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Residual right ventricular outflow obstruction during Tetralogy of Fallot repair necessitates peri-operative revision often requiring trans-annular patch with its negative sequels. Bidirectional Glenn shunt in this setting reduces trans-pulmonary gradient to avoid revision.
Bidirectional Glenn shunt was added during Tetralogy repair in patients with significant residual obstruction. A total of 53 patients between January, 2011 and June, 2018 were included. Final follow-up was conducted in July, 2018.
Mean age at operation was 5.63±3.1 years. Right to left ventricular pressure ratio reduced significantly (0.91±0.09 versus 0.68±0.05; p<0.001) after bidirectional Glenn, avoiding revision in all cases. Glenn pressures at ICU admission decreased significantly by the time of ICU discharge (16.7±3.02 versus 13.5±2.19; p<0.001). Pleural drainage ≥ 7 days was seen in 14 (26.4%) patients. No side effects related to bidirectional Glenn-like facial swelling or veno-venous collaterals were noted. Mortality was 3.7%. Discharge echocardiography showed a mean trans-pulmonary gradient of 32.11±5.62 mmHg that decreased significantly to 25.64±5 (p<0.001) at the time of follow-up. Pulmonary insufficiency was none to mild in 45 (88.2%) and moderate in 6 (11.8%). Mean follow-up was 36.12±25.15 months (range 0.5–90). There was no interim intervention or death. At follow-up, all the patients were in NYHA functional class 1 with no increase in severity of pulmonary insufficiency.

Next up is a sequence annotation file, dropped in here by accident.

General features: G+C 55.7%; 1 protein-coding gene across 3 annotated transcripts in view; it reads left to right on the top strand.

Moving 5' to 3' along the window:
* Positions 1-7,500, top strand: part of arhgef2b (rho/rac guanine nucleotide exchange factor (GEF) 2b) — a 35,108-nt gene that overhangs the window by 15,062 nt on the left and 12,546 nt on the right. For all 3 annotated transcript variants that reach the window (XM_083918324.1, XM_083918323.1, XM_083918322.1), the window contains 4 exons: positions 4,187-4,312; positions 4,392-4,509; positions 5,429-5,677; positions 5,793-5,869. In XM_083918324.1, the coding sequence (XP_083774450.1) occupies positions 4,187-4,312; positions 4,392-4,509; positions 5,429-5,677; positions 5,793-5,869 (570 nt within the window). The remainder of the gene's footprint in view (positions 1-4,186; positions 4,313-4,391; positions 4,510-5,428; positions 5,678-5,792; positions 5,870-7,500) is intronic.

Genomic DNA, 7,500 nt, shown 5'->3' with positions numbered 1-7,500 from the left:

Supplementary bidirectional Glenn shunt significantly reduced residual right ventricular outflow obstruction during Tetralogy of Fallot repair avoiding revision with satisfactory early and mid-term results.
The surfactant system of the nose was examined biochemically in control cases and compared to cases of primary atrophic rhinitis. The study group included 25 cases with primary atrophic rhinitis compared to 10 normal volunteers. Biochemical analysis of the nasal aspirate in these cases revealed the presence of phospholipids constituting surfactant with phosphatidylcholine constituting 75.35 per cent of the total phospholipids. Biochemical analysis of the nasal aspirate in cases with primary atrophic rhinitis revealed a significant decrease in the total phospholipids compared to normal cases and also a significant change in the phospholipid profile. Thus significant biochemical changes in the surfactant system of the nose is an evident and early finding in cases of primary atrophic rhinitis. This suggests a possible role for surfactant deficiency in the aetiopathogenesis of cases of primary atrophic rhinitis.
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